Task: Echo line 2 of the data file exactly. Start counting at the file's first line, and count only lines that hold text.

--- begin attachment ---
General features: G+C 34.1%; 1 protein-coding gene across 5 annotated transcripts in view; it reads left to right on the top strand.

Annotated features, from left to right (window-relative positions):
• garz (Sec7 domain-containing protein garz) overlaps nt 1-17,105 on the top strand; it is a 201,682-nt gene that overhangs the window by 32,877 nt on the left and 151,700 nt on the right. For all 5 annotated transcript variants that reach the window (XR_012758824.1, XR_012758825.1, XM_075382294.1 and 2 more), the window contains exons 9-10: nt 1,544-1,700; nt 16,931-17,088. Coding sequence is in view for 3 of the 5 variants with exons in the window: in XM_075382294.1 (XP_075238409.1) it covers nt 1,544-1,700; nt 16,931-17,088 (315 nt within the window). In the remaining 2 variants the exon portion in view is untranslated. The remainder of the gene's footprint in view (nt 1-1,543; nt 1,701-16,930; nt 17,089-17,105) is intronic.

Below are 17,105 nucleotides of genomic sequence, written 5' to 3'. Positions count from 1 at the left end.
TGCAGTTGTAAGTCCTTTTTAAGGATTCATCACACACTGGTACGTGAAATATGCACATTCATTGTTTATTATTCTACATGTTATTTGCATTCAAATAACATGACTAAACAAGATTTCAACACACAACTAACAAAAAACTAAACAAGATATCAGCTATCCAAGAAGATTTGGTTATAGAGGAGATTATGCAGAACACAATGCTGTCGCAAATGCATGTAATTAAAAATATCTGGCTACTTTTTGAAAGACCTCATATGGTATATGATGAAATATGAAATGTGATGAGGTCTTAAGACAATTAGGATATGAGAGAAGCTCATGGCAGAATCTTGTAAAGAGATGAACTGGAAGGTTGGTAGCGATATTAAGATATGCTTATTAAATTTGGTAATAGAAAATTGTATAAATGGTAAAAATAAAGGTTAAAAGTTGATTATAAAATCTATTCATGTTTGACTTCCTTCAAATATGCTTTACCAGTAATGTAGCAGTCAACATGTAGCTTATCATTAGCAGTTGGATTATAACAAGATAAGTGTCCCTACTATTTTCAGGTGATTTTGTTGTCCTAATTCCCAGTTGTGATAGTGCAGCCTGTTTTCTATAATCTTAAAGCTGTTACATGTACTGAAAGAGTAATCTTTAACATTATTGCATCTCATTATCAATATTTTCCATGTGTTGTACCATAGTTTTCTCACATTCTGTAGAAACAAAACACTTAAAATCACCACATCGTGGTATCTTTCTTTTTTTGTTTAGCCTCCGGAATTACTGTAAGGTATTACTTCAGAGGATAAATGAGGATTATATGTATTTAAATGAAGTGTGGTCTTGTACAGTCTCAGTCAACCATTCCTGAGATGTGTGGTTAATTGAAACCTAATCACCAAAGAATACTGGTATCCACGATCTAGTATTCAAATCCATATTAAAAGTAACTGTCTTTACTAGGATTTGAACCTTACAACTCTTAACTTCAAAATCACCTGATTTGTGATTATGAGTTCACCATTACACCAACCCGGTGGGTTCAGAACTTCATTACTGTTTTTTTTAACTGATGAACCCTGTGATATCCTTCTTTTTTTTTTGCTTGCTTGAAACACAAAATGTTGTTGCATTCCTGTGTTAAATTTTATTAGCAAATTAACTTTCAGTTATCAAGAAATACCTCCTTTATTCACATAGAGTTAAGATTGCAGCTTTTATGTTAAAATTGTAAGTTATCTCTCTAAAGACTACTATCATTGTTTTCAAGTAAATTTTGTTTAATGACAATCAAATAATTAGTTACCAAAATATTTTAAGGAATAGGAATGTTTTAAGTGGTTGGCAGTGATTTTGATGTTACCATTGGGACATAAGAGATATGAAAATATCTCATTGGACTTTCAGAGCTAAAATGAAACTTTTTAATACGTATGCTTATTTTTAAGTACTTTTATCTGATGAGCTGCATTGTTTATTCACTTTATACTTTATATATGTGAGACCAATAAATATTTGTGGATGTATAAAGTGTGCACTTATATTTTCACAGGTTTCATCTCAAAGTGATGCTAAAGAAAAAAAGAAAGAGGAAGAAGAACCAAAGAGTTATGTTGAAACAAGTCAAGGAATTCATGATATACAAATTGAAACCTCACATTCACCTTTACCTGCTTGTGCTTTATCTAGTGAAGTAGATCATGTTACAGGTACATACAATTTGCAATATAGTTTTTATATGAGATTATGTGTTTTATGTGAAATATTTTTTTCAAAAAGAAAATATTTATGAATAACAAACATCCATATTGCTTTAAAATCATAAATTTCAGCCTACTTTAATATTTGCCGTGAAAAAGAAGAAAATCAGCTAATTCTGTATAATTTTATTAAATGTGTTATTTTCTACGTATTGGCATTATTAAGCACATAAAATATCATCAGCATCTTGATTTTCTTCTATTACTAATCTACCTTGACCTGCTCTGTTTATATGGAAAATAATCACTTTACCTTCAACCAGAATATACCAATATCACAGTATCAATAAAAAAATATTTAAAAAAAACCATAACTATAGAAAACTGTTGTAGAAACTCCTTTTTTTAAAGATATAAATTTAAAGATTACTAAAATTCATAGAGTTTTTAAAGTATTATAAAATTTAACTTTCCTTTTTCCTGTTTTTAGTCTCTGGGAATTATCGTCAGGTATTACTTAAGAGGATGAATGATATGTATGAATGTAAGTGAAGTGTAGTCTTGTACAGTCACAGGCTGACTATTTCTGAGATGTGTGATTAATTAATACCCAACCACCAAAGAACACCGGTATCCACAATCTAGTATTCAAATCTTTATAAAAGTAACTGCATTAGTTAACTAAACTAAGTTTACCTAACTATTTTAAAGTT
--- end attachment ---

Annotated features, from left to right (window-relative positions):